My brainiac boss Bill‘s skeptical:
They are essentially optimized for easily publishing one’s opinions on the web. This is fundamentally a flawed model for education. It promotes narcissism, not dialog.
A blog is the online equivalent to having students take turns reading a paper for 20 minutes and then asking one or two people their thoughts. What we need is to model the seminar, where students dialog about a question and build on each others’ knowledge…. The heart of learning is dialog, and when we are teaching online, we should use tools that support dialog as a centerpiece of our online classes.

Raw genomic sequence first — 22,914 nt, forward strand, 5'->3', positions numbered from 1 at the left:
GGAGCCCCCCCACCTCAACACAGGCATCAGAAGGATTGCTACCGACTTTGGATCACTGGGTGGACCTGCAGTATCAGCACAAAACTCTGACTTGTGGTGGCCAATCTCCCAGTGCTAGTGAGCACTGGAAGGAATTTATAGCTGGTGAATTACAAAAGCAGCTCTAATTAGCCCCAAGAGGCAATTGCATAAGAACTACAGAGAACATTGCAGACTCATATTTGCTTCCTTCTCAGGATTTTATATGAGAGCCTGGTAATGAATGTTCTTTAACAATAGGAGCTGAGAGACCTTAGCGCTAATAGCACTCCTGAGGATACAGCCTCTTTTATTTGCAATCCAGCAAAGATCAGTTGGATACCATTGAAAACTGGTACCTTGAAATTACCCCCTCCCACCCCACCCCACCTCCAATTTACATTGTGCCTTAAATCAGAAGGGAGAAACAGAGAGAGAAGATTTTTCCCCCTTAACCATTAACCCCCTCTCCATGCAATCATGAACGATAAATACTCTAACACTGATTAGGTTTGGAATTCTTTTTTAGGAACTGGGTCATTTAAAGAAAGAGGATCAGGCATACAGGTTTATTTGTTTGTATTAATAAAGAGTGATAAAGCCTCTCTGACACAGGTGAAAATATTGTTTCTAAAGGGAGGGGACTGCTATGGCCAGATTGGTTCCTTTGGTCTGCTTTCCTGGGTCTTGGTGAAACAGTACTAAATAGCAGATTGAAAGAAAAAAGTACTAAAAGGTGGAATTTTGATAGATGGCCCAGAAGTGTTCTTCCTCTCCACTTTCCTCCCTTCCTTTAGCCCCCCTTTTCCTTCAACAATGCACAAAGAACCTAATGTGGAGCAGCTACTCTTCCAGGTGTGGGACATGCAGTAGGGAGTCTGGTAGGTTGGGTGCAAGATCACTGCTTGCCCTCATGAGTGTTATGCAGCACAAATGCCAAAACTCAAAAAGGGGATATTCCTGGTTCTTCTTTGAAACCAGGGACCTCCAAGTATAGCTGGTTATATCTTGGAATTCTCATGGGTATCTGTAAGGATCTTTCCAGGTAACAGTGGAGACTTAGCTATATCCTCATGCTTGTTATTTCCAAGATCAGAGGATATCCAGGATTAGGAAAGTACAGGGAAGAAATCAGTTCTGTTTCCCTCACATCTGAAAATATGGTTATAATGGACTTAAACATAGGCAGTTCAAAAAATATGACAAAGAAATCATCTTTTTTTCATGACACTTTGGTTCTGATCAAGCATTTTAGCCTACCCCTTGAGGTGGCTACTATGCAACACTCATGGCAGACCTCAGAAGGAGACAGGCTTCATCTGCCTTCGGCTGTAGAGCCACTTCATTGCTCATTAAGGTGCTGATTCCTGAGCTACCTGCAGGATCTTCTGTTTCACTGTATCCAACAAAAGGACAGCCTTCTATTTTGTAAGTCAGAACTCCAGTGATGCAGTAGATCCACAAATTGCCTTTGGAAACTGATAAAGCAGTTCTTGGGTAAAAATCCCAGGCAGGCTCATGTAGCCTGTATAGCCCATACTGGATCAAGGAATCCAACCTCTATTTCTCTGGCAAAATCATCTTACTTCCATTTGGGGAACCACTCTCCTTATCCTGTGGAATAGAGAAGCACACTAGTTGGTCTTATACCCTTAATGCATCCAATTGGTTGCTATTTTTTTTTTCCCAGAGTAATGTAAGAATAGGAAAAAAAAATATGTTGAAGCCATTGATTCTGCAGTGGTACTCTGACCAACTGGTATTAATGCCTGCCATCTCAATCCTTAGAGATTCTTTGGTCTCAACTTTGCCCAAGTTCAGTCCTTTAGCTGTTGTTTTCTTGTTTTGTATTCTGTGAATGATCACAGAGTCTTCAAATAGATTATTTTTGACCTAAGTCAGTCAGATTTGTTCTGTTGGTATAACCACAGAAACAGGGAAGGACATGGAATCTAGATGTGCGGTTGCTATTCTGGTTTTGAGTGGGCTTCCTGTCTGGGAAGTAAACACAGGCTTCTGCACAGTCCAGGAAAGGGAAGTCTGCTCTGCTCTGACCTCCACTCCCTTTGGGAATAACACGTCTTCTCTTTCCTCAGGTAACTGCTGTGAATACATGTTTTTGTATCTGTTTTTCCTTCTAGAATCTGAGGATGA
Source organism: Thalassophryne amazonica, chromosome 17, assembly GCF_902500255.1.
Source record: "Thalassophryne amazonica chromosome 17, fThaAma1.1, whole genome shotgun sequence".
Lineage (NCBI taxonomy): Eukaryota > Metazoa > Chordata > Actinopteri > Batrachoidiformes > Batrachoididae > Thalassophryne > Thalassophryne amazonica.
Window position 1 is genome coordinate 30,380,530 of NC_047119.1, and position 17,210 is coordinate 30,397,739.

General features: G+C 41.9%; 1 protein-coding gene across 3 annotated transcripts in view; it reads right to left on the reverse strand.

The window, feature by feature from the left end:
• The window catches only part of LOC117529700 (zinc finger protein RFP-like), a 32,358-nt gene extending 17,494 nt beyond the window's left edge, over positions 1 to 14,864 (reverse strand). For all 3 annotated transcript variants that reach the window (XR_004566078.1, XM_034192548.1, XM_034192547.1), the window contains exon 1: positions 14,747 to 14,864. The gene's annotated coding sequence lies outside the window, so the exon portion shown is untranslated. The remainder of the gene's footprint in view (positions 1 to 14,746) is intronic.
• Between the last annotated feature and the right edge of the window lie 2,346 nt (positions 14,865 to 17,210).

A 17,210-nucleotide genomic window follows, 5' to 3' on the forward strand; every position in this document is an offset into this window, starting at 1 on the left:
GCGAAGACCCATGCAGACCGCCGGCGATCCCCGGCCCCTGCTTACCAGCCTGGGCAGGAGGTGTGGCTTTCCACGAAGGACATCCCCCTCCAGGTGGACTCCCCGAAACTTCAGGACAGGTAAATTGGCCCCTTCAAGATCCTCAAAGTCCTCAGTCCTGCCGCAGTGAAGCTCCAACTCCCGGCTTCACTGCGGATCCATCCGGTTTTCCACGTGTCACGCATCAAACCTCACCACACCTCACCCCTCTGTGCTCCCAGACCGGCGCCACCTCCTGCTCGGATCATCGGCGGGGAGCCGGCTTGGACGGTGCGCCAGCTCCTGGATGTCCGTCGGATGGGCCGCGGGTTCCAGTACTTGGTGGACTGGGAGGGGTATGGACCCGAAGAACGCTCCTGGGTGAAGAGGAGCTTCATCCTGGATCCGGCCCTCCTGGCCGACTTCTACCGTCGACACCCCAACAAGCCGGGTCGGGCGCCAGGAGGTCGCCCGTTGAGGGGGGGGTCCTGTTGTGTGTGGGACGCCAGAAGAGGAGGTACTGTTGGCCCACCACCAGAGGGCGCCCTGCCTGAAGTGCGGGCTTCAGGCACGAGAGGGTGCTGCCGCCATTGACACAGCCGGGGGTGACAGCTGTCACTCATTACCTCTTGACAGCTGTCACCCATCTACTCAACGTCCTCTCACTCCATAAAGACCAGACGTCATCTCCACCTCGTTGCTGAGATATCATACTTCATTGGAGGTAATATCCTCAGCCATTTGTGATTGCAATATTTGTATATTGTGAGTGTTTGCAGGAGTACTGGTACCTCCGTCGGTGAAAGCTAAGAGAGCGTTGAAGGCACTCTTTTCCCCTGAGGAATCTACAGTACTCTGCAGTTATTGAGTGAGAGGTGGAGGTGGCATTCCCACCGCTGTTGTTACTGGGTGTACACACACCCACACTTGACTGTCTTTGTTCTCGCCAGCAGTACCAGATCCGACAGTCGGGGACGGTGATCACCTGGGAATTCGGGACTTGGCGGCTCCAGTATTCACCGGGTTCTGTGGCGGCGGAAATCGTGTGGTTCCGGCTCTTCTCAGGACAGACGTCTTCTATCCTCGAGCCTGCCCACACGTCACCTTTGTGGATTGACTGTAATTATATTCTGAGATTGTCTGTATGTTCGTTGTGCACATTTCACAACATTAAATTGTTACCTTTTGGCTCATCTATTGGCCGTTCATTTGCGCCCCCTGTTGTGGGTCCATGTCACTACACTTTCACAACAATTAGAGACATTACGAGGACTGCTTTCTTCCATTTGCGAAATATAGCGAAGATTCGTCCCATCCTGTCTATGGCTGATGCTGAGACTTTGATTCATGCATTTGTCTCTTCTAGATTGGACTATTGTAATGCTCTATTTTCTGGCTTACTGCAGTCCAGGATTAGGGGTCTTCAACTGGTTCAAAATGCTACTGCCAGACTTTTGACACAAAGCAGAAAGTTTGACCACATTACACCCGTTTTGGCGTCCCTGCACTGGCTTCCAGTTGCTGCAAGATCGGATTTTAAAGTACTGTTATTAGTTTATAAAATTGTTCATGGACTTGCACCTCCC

That is something I’ve run into with my teleclasses. Running a teleclass with a handful of participants is a lot different than with over a dozen. There’s a bigger sense of teamwork with the group and collaborative learning. I think participants in a large group are more likely to stick to the learning map and make the time for the group calls – they don’t want to let the group down. With a small teleclass group there is more attention to each individual learner – but less ‘group momentum’ towards a shared goal.
As usual, Bill hits the nail on the head which is why I’m working for the smartest people on the planet (except for maybe Google or Pixar).
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